Wirehaired Vizslas are known as excellent hunting dogs, and also have an altitude for making them suited for families. The Wirehaired Vizsla is a multipurpose, natural hunter gifted with an excellent nose and an above average trainability. Although they are lively, polite, demonstrably affectionate and sensitive, they are also fearless with protective instinct. The breed is a perfect pointer, an outstanding retriever, and has the determination to remain on the scent even when swimming. It would ensure harmony in house environment when Vizsla dogs are grown together with other pets. Eager to be involved in family yet protective and reserved, they possess some traits of watchdog.
The Wirehaired Vizsla is a wire-coated hunting dog, with a distinguished appearance and bearing, stands equal in length and height. They have a lean build and are very robust dogs. The coat is a smart russet to golden sand in color. Sometimes, the tail may be docked more than half of its original length. Long mustaches can be noticed on face while ears hang down the muzzle. Fore-legs are straight but rare are with defined angles. The overall expression embodies the qualities of a multi-purpose pointing dog, long lasting endurance, working ability and an easily contented nature. This is a dog with power and drive in the field, sharp but flawless gait yet is a submissive and affectionate companion in the home.
The Wirehaired Vizsla is a completely separate breed from its more commonly seen smooth-coated one. It was developed in the 1930s, initially by Vasas Jozsef, who was the owner of Csabai vizsla kennel along with Gresznarik Laszlo, who owned the de Selle German Wirehaired Pointer kennel. Both were much interested to produce a dog that combined the color of the Vizsla with a heavier coat, and with substantial build. This was to suit for working in cold weather and retrieving from icy waters. First Wirehaired Vizsla was born after extensive efforts from these two kennels which stood the beginning of new breed. After Second World War, many Hungarian kennels got involved in breeding of this dog resulting in increase of its numbers. Now a day these dogs are getting appreciation not only in native country but also in USA and in rest of the world as well. The WHV was recognized in Europe by the FCI under the Hungarian standard in 1986. AKC fully recognized this breed in July 2014 and placed in sporting group.
Like the smooth coated Vizsla, Wirehaired Vizslas are very high energy, polite attitude, loyal, caring, and highly affectionate. They bond with their owners, including children. They are not extensive barkers, only bark if necessary or provoked. They are affordable with other canine at home but after socialization, challenging in housetraining due to its stubborn trait and self-sufficient. Younger kids would be at risk while in close vicinity due to its large size. Excellent runner, it needs extensive exercise to stay satisfied. They tend to opt all destructive temperaments when left idle or moved away from family.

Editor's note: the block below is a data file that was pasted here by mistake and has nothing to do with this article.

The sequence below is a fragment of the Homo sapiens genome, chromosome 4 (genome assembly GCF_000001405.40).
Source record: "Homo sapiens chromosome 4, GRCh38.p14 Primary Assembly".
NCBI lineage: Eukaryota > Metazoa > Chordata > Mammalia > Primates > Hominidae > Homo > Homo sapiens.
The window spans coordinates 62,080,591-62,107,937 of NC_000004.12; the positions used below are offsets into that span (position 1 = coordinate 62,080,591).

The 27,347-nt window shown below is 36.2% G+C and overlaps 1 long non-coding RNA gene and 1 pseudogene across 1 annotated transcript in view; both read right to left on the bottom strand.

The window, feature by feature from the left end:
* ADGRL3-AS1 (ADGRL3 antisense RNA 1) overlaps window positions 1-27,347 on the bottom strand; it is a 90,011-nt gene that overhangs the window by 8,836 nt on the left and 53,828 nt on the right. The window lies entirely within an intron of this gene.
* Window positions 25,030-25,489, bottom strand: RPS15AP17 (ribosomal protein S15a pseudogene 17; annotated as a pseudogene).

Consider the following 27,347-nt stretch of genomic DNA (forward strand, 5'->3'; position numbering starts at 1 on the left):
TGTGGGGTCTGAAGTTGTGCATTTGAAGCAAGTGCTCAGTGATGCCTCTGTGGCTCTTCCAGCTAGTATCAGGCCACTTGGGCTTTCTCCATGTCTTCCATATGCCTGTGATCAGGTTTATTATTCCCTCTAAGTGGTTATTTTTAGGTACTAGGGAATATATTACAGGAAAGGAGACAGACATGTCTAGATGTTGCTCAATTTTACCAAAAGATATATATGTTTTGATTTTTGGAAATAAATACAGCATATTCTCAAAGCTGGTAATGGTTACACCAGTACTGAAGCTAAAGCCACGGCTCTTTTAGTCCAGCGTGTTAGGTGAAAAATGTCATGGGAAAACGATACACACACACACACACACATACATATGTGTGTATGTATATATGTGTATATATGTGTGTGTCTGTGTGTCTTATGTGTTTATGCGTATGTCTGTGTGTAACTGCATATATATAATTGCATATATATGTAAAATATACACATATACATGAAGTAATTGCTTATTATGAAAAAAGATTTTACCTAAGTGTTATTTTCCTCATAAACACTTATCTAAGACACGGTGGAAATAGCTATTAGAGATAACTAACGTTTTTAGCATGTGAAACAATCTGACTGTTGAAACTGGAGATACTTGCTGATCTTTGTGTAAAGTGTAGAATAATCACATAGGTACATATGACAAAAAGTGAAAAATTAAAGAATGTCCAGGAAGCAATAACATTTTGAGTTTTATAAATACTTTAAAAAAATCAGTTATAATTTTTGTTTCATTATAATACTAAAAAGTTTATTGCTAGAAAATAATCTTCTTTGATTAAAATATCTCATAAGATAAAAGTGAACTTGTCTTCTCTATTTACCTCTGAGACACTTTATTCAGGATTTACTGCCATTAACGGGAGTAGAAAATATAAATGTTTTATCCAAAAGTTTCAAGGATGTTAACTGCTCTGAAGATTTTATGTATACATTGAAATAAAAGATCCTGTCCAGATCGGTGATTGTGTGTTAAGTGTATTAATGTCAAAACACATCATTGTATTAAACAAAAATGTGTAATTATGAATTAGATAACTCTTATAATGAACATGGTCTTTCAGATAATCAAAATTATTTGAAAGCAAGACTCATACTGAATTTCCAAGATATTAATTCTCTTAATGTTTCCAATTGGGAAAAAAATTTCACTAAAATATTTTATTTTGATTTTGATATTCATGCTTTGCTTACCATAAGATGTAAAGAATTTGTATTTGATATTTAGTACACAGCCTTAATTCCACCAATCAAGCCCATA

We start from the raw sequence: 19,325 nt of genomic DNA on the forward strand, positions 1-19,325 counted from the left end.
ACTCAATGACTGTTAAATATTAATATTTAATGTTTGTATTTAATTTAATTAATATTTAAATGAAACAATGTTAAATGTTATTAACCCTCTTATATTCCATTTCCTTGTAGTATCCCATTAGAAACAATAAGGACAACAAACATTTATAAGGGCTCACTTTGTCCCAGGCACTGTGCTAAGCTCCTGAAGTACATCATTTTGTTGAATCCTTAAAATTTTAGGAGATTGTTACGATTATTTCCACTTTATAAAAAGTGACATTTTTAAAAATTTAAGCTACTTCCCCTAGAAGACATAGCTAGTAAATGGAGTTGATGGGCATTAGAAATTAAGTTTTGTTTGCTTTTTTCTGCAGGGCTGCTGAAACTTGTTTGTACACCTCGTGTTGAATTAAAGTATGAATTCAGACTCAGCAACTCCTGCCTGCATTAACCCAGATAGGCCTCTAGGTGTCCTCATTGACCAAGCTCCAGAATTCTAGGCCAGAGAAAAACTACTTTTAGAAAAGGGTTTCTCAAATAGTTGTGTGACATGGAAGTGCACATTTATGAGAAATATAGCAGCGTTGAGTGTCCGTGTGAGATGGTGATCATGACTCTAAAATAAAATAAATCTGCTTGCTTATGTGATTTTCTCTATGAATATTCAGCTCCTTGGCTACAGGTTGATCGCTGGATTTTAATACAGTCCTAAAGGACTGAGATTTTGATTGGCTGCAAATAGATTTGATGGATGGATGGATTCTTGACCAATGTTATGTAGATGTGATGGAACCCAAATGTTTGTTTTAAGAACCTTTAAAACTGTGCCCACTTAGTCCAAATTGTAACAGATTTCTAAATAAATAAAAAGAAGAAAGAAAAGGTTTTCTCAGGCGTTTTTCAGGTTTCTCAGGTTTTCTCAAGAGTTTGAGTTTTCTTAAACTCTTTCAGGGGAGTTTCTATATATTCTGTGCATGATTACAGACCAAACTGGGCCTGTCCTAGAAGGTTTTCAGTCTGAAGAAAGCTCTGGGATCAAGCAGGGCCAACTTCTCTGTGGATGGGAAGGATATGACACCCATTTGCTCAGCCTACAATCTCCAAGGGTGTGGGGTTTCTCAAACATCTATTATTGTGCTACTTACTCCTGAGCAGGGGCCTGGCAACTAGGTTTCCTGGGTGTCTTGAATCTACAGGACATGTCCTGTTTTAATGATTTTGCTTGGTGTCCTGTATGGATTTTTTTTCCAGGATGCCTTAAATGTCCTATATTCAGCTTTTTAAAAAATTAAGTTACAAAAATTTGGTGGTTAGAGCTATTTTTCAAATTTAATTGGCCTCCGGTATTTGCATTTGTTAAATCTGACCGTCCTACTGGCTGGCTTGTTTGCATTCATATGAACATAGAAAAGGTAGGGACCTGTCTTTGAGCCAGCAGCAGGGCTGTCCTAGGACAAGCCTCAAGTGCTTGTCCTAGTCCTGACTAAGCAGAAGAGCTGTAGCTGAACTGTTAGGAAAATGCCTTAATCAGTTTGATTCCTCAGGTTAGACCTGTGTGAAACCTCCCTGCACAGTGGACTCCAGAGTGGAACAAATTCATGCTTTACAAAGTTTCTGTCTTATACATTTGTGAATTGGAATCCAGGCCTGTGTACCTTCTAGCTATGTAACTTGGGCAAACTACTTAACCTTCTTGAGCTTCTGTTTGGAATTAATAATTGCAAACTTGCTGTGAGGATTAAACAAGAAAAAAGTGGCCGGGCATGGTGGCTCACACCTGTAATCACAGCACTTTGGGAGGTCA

Adequate grooming is required; brushing twice in a week would prove enough. Longer and wirehaired coat is a strong protection against severe cold weathers. This is also helpful in retrieving from icy waters. Wiry coat should be inspected for any possible matting, or entangling, it may contain debris.
This dog holds strong scent detection and trialing ability, Smelling sensitivity would distract the dog to follow and chase, keep in close-fenced yard or leased when not on hunt, a wide yard is preferred to exercise activities. As a general rule, socialization of dog should be commenced from its puppyhood including familiarization to new peoples, pets and places. Training is the only issue with this breed, it would be challenging thus experienced owner is mandatory. The dog is to be housetrained with great affection, patience and commitment. Act as a perfect and confident pack leader, always walk ahead or aside of the dog while holding its lead in hand to demonstrate leadership. Keep the in natural pack order.
Owner Should Know
Prone to heritable illnesses in some offspring, including dysphagia-megaoesophagus, Hip dysplasia, hypothyroidism, sebaceous adenitis, ectropion and entropion.
The Vizsla dog is tough in training, committed and reward based training is always proven fruitful, never try violence and harsh handling during housetrain rather it will spoil the dog.
The Vizsla dogs are demanding in grooming efforts. Brushing twice in a week to remove dead hairs is quite satisfactory.
Confined, cordoned and apartment living are not affordable for such energetic and lively breed. The dog needs a wider yard to exercise its activities. A fenced yard is the best option.
They may be shy or timid during puppyhood. Socialize them in early age, mostly love swimming thus retrieving over land and in water is equally efficient.
Seek for reputed and trustworthy breeders or suppliers to get healthy puppies, ensure puppies are clinically checked and are disease free.